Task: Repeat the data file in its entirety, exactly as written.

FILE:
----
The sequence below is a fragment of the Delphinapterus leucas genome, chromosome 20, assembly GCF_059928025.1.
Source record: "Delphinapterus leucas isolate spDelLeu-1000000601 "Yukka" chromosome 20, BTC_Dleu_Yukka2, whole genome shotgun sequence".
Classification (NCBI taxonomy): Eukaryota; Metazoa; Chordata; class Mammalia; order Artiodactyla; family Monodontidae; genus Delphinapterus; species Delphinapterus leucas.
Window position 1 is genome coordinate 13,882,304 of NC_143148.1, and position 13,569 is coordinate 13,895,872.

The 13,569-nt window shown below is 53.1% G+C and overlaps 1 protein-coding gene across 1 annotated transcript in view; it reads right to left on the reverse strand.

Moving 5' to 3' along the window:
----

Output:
The sequence below is a fragment of the Delphinapterus leucas genome, chromosome 20, assembly GCF_059928025.1.
Source record: "Delphinapterus leucas isolate spDelLeu-1000000601 "Yukka" chromosome 20, BTC_Dleu_Yukka2, whole genome shotgun sequence".
Classification (NCBI taxonomy): Eukaryota; Metazoa; Chordata; class Mammalia; order Artiodactyla; family Monodontidae; genus Delphinapterus; species Delphinapterus leucas.
Window position 1 is genome coordinate 13,882,304 of NC_143148.1, and position 13,569 is coordinate 13,895,872.

The 13,569-nt window shown below is 53.1% G+C and overlaps 1 protein-coding gene across 1 annotated transcript in view; it reads right to left on the reverse strand.

Moving 5' to 3' along the window: